Swap Don’t Shop: creative ways children can be involved in cutting their own carbon emissions

Lynne Farrand

Prep Eco-Lead, Manchester High School for Girls

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Every year when the COP conference comes round, environmental issues come to the forefront of media attention around the world. Whilst this is clearly important, student agency can also play a  vital role in developing more sustainable mindsets within our school community. Focusing on this sustainable community mindset provides a meaningful opportunity to empower our children to take positive action. Involving our students in creating a more sustainable school in a fun and engaging way has created a shift in the mindset of not just pupils but staff and parents too.

At Manchester High School for Girls, our students thrive on the additional opportunities and responsibilities that are offered to them. Being an Eco Council representative is one of these additional responsibilities, but also so much more. Members of both Senior School and Prep Eco Council work together to support our school community in making more sustainable decisions, meeting weekly as Prep Eco Council, Senior Eco Council as well as an important Y5-8 Eco Reps meeting to share across both sectors of our school. Input from our Eco Council Reps informs decisions taken by school leadership, students, teachers and parents. Last year, we were very proud to be awarded the Eco Schools Green Flag, with distinction. We were very grateful to receive this recognition of our efforts in creating a more sustainable school.

Inspired by Jane Goodall’s Roots and Shoots Eco initiative, Girls in Prep are offered the additional opportunity to take action to encourage the school community to be more environmentally friendly by joining our Roots and Shoots Club. In both Eco Council and Roots and Shoots Club, the girls know that their voice and their actions create positive ripples in the mindset of our school community. This is something they are both aware and proud of.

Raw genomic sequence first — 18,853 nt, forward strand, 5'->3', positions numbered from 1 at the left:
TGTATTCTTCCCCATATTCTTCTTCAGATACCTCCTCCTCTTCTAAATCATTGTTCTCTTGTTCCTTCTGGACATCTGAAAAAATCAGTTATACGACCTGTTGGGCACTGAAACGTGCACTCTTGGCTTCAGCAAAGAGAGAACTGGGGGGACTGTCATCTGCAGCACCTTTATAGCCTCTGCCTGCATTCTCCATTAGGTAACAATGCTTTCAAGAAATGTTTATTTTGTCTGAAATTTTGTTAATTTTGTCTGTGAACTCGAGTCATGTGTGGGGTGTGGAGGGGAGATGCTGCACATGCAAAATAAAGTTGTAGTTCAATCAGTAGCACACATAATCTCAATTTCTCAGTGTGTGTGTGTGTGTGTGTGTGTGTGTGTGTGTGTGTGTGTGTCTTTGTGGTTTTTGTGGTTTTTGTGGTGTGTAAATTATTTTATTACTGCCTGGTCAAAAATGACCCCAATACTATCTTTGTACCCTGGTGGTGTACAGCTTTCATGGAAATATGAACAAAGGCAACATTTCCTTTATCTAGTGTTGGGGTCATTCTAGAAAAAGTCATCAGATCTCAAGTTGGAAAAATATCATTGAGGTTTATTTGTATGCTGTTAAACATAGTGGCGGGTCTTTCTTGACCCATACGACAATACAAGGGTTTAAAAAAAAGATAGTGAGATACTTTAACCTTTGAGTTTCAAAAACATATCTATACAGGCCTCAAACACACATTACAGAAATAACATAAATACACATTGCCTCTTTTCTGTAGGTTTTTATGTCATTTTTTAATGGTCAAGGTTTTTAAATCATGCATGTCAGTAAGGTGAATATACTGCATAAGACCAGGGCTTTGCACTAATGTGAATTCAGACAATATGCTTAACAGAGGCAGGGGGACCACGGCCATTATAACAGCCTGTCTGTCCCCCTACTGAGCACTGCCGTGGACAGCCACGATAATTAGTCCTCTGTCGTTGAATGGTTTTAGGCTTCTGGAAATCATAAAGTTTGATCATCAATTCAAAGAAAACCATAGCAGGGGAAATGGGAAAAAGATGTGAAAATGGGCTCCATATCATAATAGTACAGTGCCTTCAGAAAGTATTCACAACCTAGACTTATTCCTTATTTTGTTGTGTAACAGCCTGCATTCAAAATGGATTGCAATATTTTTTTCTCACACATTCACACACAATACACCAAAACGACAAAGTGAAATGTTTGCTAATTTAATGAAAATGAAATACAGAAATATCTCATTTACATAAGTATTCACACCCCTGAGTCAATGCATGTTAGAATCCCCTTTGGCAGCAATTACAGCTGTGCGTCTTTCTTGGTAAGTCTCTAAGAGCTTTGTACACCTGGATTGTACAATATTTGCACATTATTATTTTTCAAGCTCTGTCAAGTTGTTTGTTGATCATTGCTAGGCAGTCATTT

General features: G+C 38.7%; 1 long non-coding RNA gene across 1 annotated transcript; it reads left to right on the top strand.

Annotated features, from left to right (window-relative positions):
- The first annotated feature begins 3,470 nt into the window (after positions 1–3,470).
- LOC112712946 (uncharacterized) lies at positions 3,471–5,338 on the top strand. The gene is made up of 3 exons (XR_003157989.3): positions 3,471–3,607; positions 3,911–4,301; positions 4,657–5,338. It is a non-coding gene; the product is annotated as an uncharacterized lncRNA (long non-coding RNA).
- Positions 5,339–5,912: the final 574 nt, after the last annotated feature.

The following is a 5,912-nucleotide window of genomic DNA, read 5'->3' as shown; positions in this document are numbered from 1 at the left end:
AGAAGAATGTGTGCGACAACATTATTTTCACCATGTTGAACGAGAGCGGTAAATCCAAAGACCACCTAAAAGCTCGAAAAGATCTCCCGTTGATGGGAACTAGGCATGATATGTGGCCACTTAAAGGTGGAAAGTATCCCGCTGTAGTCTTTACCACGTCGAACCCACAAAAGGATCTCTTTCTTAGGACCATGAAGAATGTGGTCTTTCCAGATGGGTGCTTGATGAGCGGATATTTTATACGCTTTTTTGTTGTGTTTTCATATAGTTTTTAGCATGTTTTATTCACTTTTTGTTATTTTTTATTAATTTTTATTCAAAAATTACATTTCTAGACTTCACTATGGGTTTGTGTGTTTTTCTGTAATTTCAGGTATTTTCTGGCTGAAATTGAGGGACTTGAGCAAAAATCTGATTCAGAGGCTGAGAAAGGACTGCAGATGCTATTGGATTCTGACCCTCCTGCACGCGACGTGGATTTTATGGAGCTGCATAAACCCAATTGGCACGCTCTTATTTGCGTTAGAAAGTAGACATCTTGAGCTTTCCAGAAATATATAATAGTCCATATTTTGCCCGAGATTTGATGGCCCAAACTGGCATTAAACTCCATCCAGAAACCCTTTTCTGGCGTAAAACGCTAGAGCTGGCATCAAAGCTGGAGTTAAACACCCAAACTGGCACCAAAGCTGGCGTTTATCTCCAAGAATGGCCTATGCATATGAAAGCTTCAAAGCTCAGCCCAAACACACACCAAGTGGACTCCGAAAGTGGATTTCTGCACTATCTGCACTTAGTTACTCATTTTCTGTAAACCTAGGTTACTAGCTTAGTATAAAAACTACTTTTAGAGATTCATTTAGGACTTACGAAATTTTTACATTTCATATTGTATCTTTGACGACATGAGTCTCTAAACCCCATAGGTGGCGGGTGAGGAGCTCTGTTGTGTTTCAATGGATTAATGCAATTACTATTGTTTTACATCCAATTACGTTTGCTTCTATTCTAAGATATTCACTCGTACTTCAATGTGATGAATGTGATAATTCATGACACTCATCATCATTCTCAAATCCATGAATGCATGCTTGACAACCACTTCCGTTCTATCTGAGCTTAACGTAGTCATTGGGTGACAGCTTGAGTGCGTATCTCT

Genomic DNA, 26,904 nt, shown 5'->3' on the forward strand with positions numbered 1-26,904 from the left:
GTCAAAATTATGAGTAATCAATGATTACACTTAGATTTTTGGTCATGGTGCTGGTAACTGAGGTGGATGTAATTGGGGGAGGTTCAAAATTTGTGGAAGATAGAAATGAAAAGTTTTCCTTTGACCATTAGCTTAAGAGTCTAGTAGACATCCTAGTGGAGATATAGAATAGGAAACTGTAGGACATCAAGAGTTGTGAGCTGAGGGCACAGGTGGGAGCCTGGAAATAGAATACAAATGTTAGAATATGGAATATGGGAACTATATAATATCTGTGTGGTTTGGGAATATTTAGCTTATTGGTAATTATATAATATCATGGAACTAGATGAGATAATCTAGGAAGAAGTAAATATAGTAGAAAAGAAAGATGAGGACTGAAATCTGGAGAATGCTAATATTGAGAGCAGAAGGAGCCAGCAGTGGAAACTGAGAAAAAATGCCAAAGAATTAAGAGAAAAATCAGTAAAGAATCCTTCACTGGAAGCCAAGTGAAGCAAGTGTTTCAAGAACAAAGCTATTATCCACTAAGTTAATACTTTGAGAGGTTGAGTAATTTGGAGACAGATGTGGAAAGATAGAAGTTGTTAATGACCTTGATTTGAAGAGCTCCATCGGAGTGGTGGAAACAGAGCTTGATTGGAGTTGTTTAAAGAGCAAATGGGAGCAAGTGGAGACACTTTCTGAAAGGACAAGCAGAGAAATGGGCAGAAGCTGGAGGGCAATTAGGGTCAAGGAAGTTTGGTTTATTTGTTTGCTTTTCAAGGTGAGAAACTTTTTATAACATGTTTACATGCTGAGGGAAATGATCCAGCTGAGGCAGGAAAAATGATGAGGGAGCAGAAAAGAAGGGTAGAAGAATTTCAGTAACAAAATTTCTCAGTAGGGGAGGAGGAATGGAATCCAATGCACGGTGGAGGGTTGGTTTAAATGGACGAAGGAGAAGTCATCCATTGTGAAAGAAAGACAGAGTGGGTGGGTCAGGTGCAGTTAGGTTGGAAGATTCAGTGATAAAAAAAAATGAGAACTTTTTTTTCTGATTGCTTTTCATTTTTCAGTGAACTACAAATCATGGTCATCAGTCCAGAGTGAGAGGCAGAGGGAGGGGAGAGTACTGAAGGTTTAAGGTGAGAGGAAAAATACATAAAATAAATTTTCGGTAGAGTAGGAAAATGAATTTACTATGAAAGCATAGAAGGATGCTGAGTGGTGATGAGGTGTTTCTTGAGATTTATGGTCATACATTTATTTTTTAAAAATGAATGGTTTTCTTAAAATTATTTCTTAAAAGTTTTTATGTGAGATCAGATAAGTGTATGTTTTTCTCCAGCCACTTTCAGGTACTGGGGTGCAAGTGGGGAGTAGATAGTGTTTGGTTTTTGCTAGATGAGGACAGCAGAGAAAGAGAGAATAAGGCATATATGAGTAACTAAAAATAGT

Roots and Shoots Club members designing a box to collect used and washed crisp packets in.

“No matter whether you are big or small you can make a big change in the world,” explains a Y3 member of Roots and Shoots Club.

One of the recent actions taken by members of Roots and Shoots Club has been to use their creativity to design collection boxes for items which may normally be thrown away that can be either re-used or repurposed. These colourful collection boxes are located around Prep school to help encourage members of our school community to donate rather than throw away. Items which are collected include: used crisp packets; unwanted swimwear; used pens; lost or unwanted hair bobbles. Some of these items are re-purposed within school, e.g. hair bobbles. Others are taken for recycling, e.g. pens via the Bic Writing Implements Free Recycling Scheme. Some items are donated to charity, for example swim suits, floats and goggles are given to a local charity who take swim wear to children learning to swim at schools in the Jinga region of Uganda. Perhaps most impressively, our humble used crisp packets are donated via a local initiative, Macclesfield Crisp Blankets, to be re-purposed creating waterproof bivvy bags, which reflect the bodies’ heat for homeless people living around Greater Manchester and Cheshire East. A true example of a humble, small item of what would usually be thrown away as rubbish creating a big change both for our local community and sustainably.